The Pros and Cons of Ditching the Traditional Print Newspaper

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With the recent closure of the Rocky Mountain News, it has made many question the fate of traditional print newspapers. An insightful post from PRWeek, titled “Print Closure Hastens Move to New Media,” warns that if other newspapers do not alter their business model quickly, they too might “follow the newspaper into extinction.”

This week I’ve decided to compile a pros/cons list on the switch from traditional print newspapers to online news sources.

The Pros:

Information 24/7: Unlike waiting until the morning to read the latest stories, the Internet has made information instantly available. It has made me wonder, do journalists ever sleep? Take a look at Google News for example, which gives readers the option to search and browse 25,000 news sources updated continuously.

Available in a wide variety of formats: News can be read on a blog or via a Twitter feed; you can listen to news stories on podcasts and online radio programs; and browse through countless search engines.

Accessible to a more diverse demographic: Some people are put off by the newspaper’s traditional format. The wide variety of news formats via the Internet makes information more accessible to people of all tastes and styles. Given they have Internet access…

The forests like it!: While the energy used in powering our computers makes its own environmental impact, at least the burden felt by our forests will be lessened by the disappearance of the conventional newspaper.

The Cons:

Lack of community-focused stories—One of my favorite features of my hometown’s newspaper, The Oregonian, is the community-focused stories; the stories about normal people in my neighborhood doing remarkable things. I can’t “Google” these kinds of stories.

Tired eyes: You know the feeling—hours behind a computer can make anyone’s eyes go crazy.

Eliminates jobs: In the midst of this terrible economy, the last thing anyone wants is to be laid-off from a job; however, when a newspaper shuts down, many people from journalists to photographers and distributors to PR professionals are left jobless.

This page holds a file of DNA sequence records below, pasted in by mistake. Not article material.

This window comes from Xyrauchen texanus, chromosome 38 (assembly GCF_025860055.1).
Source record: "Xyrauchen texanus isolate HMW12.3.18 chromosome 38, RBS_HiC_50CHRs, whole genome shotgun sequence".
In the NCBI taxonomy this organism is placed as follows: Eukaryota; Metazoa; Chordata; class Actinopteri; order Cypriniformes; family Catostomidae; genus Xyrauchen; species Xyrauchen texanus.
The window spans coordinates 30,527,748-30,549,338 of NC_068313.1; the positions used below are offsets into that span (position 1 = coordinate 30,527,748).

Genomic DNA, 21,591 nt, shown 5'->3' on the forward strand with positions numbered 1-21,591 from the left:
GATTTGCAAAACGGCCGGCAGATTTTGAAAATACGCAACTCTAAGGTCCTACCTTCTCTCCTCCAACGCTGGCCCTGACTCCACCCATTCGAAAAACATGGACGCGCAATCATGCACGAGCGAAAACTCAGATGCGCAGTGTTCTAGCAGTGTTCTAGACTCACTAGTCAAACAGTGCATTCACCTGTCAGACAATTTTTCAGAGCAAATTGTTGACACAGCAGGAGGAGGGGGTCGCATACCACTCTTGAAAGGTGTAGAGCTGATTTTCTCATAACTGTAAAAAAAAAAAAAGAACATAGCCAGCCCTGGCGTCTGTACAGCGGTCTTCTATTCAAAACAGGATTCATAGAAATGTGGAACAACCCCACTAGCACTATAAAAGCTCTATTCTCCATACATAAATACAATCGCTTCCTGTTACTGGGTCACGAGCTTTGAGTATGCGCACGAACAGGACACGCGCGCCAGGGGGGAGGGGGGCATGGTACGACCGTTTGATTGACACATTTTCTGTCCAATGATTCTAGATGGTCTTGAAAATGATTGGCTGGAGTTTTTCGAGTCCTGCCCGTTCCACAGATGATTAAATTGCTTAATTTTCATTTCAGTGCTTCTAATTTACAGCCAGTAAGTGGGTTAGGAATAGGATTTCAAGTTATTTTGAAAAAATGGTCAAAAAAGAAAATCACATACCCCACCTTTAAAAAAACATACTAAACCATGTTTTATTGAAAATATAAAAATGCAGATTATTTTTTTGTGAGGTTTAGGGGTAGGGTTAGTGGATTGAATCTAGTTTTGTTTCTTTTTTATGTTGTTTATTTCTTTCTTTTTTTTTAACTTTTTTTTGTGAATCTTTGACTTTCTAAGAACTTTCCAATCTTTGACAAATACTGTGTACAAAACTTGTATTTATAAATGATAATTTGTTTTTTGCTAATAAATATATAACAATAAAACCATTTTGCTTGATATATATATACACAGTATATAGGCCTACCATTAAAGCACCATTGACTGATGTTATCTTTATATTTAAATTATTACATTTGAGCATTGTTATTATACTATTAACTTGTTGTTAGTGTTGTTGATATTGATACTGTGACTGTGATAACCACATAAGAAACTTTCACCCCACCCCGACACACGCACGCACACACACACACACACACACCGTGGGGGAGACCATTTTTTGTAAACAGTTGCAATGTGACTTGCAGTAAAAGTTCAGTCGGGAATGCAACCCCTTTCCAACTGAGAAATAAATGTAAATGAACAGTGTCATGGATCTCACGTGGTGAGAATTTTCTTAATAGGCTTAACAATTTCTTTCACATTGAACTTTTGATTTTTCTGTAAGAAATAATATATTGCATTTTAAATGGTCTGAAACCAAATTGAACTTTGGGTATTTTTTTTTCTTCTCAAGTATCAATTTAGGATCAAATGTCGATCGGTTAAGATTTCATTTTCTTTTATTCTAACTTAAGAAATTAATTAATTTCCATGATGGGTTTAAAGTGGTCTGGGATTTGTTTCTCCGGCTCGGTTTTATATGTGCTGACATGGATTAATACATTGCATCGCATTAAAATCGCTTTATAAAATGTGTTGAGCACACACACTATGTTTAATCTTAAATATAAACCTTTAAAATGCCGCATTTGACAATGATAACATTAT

Crossword: I’ll be honest— The NY Times Crossword is one of my favorite features of any print newspaper. I love sitting down with a cup of coffee and struggling over the daily crossword. It’s a way I pass the time when I’m traveling or waiting for class to start. Trust me, I’ve tried online crossword puzzles and nothing beats the satisfaction of inking your answers on paper.

Credibility? In the PR Newsweek article, “Print Closure Hastens Move to New Media,” it quotes Louis Richmond, CEO of Seattle-based Richmond Public Relations, when he says, “The newspapers have credibility; the blogs are getting credibility, but they haven’t reached it yet.”

What are the pros/cons that come to your mind when comparing a print newspaper to online news? How do you read your news? What are your thoughts on the current state of the traditional print newspaper?

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3 Comments

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3 responses to “The Pros and Cons of Ditching the Traditional Print Newspaper

  1. Maddie,

    I love this post. I think you’ve got it right when you say there are both pros and cons to the switch from traditional media to new media. There is such a hype about new media that sometimes the positives of traditional media get lost.

    I do, however, have one comment about your last con: credibility. I think if PR practitioners don’t do their research, they can accidentally trust a non-credible blog/blogger. But PR practitioners that do their research will easily find bloggers who have built their reputation and credibility in the blogosphere. In fact, in Paull Young’s presentation on an introduction to social media, he states that many people, surveyed, tend to trust their peers.

    I think that a bloggers reputation takes time to build but there are certainly many credible bloggers out there that are trusted by readers just as much, if not more than traditional media resources.

    Great post! Enjoyed the read 🙂

    Amanda

  2. madelinehicks

    Hi Amanda,
    Thank you so much for reading my latest blog post and your great feedback.

    I think your insight about the credibility in the blogosphere is right on. I remember learning in J452 that bloggers are starting to “police” other blogs and calling out posts that lack credibility and accuracy. I hope this continues in the future.

    Another online media pro I thought of last night is the chance to stumble upon stories that you otherwise would never read about in a traditional print newspaper. I can’t tell how many stories I have read this term as a result of following the links on a blog or reading a Twitter feed.

    Thank you again for your feedback! 🙂

  3. kristaberlincourt

    Maddy,

    Great post! I have been thinking about this for some time as the world seems to transition into a digital age. I think the con point you made about the fact that online news can be read in a variety of formats is very true, but I feel like it changes the nature of news. For some reason reading a story about a tragedy on an iPhone doesn’t have the same impact as a good old fashioned newspaper with a picture for added influence. I just don’t think you can beat the simplicity, accessibility and portable nature of a newspaper. You can spill on it, it doesn’t have to be charged, it’s easy to go ‘back’ to the original page and you certainly don’t have to bookmark anything. It should be interesting to see what papers live on in the next few years and what gets phased out.

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